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Fire breaks out near Kursk airfield.
The drone attack on the Russian Kursk airfield has reportedly caused a an oil tank to catch fireImage: TASS/dpa/picture alliance

Ukraine updates: Fresh drone attack targets Russia airfield

December 6, 2022

Russia has accused Ukraine of targeting an airfield, for the second day in a row. Meanwhile, Kyiv is trying to restore power after Moscow's latest barrage. DW rounds up the latest.


A drone attack targeted on Tuesday a Russian airfield in the border Kursk region, setting fire to an oil storage tank, the region's governor announced.

Roman Starovoyt, the governor of the Kursk region bordering Ukraine, said on the Telegram messaging app that no casualties were reported following Tuesday's attack, adding that the fire was "localized."

The attack comes one day after attacks on two military airfields deep inside Russian territory which killed three soldiers and injured four others. Russia blamed Ukraine for the attack on the Dyagilevo airfield in the Ryazan region and the Engels airfield in the Saratov region.

Ukraine did not claim responsibility for the attacks, but if Russia's accusations are true, it would be the deepest Ukrainian attack inside Russia since the war started on February 24.

The Saratov region is at least 600 km (370 miles) from the nearest Ukrainian border. Many commentators and analysts have suggested that this would mean the Ukrainian forces are capable of hitting Moscow.

The Reuters news agency cited Ukrainian military analyst Serhiy Zgurets as saying that the Dyagilevo and Engels airfields struck on Monday were the only facilities capable of fully servicing bombers used to launch attacks on Ukraine.

The Engels airfield is home to several of Russia's large nuclear-capable strategic bombers the Tu-95 and Tu-160.

In this image taken from video provided by the Russian Defense Ministry Press Service, a pair of Tu-95 strategic bombers of the Russian air force are parked at an air base in Engels near the Volga River in Russia, Monday, Jan. 24, 2022.
The Engles airfield is hundreds of miles from the border to Ukraine, and houses some of Russia's largest warplanesImage: Russian Defense Ministry/AP/picture alliance

The New York Times cited an unnamed senior Ukrainian official on Monday confirming that Kyiv hit two military bases inside Russia using unmanned drones.

Kyiv has not publicly acknowledged the strikes. The Ukrainian government has previously refused to immediately claim responsibility for attacks on Russia or the Russian-annexed Crimea.

Here are the other top headlines related to the war in Ukraine on Tuesday, December 6:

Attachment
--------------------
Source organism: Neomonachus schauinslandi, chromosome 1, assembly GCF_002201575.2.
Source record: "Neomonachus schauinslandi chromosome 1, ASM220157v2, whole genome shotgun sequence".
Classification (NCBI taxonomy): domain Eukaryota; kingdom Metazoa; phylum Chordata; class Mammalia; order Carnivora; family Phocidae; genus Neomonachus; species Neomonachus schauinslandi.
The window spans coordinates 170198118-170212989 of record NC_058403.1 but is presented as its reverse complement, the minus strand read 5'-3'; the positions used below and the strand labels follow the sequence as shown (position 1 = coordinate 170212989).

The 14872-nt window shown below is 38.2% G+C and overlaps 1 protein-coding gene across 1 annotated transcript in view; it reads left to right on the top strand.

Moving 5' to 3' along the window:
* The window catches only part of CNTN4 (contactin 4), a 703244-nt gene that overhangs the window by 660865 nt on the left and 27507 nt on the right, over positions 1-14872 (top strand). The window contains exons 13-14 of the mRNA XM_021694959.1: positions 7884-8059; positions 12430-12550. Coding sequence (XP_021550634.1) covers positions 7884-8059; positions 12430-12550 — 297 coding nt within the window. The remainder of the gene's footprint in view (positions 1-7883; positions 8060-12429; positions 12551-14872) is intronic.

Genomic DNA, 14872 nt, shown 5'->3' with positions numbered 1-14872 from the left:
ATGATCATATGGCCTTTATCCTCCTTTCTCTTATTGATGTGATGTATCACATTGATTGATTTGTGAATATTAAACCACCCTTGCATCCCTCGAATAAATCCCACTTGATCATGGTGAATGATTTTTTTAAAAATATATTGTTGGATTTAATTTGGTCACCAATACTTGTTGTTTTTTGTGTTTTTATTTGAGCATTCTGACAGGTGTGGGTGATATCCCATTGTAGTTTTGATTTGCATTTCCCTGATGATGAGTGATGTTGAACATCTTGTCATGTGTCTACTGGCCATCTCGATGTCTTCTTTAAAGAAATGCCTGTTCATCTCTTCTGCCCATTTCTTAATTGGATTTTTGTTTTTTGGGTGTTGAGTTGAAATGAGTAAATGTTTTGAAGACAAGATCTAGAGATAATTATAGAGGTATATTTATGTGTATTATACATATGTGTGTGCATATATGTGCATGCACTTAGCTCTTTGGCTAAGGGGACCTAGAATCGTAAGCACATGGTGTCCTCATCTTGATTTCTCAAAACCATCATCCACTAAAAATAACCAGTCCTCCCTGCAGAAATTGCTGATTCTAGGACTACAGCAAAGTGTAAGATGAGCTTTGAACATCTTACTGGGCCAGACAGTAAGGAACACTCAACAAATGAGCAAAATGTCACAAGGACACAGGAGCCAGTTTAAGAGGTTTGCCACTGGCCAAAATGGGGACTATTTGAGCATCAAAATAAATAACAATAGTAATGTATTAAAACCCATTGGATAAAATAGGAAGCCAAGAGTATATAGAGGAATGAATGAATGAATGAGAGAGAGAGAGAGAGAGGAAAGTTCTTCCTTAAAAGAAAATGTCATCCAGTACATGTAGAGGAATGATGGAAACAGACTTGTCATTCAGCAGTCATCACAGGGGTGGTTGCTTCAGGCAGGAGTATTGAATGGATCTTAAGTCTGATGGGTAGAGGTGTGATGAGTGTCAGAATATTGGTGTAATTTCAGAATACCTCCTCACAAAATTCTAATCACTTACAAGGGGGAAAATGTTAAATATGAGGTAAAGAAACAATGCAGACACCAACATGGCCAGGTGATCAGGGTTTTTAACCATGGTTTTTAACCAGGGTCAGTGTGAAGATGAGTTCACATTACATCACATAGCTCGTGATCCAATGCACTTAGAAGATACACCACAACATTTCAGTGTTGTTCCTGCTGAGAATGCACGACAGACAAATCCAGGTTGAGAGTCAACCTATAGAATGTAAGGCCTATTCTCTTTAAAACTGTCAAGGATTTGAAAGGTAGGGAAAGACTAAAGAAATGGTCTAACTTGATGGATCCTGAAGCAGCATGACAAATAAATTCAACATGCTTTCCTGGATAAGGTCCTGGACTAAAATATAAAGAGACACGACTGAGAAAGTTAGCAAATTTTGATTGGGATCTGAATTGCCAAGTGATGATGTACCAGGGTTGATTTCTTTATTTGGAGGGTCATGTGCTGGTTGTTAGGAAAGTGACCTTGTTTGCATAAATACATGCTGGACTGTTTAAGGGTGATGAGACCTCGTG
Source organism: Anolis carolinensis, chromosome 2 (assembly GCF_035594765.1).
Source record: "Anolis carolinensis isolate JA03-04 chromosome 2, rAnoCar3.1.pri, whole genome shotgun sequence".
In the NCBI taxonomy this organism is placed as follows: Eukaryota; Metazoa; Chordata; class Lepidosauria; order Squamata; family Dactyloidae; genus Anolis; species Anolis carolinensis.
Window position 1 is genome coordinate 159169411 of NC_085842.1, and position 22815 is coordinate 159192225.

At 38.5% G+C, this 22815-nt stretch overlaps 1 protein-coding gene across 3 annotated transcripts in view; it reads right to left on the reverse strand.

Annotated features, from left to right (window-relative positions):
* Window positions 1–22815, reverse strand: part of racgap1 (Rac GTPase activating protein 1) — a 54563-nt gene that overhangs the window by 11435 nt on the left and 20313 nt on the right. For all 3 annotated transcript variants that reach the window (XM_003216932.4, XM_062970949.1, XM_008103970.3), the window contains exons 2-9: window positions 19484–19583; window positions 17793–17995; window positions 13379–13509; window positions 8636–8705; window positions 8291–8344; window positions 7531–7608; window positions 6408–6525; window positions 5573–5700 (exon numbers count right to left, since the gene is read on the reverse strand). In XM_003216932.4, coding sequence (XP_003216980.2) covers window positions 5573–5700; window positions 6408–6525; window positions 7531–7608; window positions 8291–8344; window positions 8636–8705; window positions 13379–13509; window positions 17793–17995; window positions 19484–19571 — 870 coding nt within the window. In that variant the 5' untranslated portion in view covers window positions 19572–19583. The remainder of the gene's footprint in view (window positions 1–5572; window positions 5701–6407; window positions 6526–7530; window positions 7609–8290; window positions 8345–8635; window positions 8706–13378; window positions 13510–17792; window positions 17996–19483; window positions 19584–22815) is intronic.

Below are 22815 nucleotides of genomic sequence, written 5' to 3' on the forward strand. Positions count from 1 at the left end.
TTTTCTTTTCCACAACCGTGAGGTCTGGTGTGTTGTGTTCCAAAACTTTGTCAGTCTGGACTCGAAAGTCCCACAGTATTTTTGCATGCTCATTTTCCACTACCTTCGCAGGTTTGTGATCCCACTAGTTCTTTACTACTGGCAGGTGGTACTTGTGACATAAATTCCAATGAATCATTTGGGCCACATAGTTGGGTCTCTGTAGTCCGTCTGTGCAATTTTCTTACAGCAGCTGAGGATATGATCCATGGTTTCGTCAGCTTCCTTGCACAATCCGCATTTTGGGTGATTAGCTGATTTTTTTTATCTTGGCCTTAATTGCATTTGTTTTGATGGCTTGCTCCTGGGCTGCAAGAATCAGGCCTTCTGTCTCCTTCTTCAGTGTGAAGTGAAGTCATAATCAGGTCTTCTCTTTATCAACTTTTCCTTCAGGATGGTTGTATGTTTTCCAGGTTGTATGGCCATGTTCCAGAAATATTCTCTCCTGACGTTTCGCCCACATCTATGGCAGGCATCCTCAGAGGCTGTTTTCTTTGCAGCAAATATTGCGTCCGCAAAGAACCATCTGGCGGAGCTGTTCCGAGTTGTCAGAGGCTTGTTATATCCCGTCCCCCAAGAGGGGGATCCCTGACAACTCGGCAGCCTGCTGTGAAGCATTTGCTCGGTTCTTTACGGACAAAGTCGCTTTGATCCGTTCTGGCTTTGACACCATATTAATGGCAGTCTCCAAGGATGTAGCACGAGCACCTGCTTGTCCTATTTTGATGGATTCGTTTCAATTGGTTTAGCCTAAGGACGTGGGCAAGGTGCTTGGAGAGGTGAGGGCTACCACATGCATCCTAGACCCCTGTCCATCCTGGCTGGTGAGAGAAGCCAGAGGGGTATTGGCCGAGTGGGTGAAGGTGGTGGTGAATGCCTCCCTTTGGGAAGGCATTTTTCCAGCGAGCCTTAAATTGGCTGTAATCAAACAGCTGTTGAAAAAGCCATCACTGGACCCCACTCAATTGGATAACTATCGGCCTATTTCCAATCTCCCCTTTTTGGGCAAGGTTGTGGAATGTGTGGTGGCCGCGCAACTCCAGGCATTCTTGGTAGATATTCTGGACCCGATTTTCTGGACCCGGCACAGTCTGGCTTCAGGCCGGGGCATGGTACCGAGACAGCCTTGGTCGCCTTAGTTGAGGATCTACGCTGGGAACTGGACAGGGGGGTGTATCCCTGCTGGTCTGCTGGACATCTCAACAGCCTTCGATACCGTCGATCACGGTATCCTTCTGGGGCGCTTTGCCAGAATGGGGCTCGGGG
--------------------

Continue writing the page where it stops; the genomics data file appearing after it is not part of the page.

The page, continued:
US 'not encouraging' Ukrainian strikes on Russia — State Department

The US State Department said that it is "not encouraging" Kyiv to strike outside of Ukrainian territory.

"We are not enabling Ukraine to strike beyond its borders; we are not encouraging Ukraine to strike beyond its borders," State Department spokesman Ned Price said.

"Everything we are doing -- everything the world is doing to support Ukraine -- is in support of Ukraine's independence," he said.

"We are providing Ukraine with what it needs to use on its sovereign territory -- on Ukrainian soil -- to take on Russian aggressors," Price insisted.

Russia said three people were killed and two aircraft damaged in attacks on Monday. Experts believe Ukraine penetrated Russian airspace with Soviet-era drones.

Kyiv has not claimed responsibility for the attacks.

Zelenskyy visits eastern Donetsk to mark armed forces day

Ukrainian President Volodymyr Zelenskyy visited troops in the eastern Donetsk region, where the Russian military offensive has been focused lately, marking the armed forces day, the presidency said.

The president appeared in a video shared on social media standing next to a sign bearing the name Slovyansk and called for a moment of silence to remember the killed soldiers.

"From the bottom of my heart, I congratulate you on this great holiday, the Day of the Armed Forces," he said.

Zelenskyy has visited various frontline regions in the past nine months since Russia invaded.

Slovyansk lies some 45 kilometers (27.9 miles) south-east of Bakhmut, where fighting has been concentrated since Kherson fell back into Ukrainian control last month.

Kremlin sees need for lasting peace but no negotiations prospect